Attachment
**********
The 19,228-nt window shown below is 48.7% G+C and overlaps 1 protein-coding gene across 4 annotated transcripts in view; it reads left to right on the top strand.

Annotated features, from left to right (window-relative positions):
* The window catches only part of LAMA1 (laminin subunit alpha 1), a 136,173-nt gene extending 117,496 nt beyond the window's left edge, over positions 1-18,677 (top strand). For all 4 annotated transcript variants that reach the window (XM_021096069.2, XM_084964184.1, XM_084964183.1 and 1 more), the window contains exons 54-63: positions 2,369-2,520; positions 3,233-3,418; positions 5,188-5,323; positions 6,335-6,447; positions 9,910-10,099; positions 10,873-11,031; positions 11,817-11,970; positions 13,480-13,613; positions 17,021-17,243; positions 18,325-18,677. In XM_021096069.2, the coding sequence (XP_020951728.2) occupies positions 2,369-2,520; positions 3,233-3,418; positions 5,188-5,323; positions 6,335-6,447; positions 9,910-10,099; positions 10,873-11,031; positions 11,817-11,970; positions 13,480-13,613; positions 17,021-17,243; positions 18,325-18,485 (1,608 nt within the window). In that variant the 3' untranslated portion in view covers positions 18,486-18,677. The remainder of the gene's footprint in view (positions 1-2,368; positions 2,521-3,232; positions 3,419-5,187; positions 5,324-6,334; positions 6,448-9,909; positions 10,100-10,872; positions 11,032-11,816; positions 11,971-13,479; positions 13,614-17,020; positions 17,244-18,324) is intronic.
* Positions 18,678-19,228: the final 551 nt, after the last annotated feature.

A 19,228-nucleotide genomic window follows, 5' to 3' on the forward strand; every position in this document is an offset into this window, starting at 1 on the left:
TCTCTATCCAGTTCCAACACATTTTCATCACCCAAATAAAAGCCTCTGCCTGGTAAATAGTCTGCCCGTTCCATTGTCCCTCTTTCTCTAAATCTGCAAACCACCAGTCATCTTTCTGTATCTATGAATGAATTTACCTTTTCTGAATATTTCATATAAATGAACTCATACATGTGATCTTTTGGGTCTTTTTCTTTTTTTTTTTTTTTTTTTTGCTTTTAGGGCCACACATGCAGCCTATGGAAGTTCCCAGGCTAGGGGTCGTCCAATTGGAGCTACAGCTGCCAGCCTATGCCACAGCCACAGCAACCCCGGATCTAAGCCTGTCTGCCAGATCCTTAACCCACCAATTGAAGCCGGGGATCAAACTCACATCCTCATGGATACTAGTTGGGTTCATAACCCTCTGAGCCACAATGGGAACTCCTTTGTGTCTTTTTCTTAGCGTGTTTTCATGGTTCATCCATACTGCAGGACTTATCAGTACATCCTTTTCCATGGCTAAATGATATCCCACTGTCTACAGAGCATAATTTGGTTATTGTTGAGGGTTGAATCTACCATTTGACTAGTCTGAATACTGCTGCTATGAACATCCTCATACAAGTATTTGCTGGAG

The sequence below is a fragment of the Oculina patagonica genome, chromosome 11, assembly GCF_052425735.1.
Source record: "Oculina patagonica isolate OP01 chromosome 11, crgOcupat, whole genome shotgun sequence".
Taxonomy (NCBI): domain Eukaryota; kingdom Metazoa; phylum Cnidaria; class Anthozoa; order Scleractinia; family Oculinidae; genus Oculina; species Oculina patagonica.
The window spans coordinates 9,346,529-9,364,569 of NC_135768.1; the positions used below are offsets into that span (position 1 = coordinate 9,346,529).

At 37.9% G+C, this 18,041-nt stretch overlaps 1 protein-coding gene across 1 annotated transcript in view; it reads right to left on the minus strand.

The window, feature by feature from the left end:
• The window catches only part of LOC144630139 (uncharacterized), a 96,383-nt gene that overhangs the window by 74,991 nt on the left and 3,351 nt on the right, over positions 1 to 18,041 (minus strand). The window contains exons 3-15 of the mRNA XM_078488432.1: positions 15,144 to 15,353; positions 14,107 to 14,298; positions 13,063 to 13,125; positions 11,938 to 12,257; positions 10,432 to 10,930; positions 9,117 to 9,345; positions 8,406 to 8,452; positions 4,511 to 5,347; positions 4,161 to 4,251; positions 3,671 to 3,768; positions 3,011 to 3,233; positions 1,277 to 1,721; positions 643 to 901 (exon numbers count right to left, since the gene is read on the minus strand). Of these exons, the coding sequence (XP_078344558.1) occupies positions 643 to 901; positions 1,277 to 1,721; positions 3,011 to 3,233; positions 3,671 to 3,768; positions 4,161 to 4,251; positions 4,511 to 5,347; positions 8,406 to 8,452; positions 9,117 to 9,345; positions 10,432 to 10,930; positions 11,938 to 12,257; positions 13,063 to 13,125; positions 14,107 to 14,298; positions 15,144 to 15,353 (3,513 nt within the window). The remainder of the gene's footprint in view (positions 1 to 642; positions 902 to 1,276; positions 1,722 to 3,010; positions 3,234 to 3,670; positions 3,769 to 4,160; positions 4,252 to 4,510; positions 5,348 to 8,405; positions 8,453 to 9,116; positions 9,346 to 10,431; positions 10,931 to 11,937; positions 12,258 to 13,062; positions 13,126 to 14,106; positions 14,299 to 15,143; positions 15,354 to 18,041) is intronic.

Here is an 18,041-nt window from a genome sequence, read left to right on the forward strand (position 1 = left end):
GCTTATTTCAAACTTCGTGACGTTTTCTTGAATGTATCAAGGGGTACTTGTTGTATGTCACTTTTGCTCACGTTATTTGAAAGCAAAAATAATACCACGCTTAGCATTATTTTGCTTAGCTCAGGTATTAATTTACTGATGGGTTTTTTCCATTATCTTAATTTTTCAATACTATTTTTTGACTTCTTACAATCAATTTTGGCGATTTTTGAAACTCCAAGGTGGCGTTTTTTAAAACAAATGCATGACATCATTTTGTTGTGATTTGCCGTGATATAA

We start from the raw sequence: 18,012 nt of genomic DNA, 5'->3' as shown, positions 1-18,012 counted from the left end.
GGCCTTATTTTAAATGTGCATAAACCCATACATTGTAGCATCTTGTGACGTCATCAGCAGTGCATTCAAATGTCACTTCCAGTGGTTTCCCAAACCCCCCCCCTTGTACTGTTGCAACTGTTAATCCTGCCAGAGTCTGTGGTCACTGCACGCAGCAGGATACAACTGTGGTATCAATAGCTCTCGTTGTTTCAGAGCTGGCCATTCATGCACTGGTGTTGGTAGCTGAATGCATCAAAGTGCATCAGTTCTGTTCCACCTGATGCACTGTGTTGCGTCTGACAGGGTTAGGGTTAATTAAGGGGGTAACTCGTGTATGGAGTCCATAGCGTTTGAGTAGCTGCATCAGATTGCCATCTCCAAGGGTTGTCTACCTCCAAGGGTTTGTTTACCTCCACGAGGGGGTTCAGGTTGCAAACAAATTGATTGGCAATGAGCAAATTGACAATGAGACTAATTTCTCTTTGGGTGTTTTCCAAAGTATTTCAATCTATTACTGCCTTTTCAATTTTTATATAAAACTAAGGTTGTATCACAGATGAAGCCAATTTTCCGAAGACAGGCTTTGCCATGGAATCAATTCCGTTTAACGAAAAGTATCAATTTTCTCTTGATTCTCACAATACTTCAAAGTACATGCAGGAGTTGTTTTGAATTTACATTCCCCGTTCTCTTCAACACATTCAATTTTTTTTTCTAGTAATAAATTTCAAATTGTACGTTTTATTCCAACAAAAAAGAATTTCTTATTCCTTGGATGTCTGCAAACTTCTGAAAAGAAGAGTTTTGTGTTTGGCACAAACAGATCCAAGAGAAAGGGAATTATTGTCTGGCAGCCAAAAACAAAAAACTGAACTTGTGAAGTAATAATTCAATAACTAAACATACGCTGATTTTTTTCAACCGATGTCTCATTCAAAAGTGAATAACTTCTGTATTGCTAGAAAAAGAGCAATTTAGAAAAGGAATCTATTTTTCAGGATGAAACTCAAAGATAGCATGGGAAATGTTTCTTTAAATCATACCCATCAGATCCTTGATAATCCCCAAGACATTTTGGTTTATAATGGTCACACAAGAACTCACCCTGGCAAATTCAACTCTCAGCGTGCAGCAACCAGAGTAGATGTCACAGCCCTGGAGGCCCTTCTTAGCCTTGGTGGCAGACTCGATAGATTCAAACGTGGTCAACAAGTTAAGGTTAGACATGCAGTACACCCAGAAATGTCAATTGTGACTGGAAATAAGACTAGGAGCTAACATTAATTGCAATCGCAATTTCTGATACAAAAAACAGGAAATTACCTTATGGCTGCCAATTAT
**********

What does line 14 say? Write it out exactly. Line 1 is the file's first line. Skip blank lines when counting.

Here is an 18,041-nt window from a genome sequence, read left to right on the forward strand (position 1 = left end):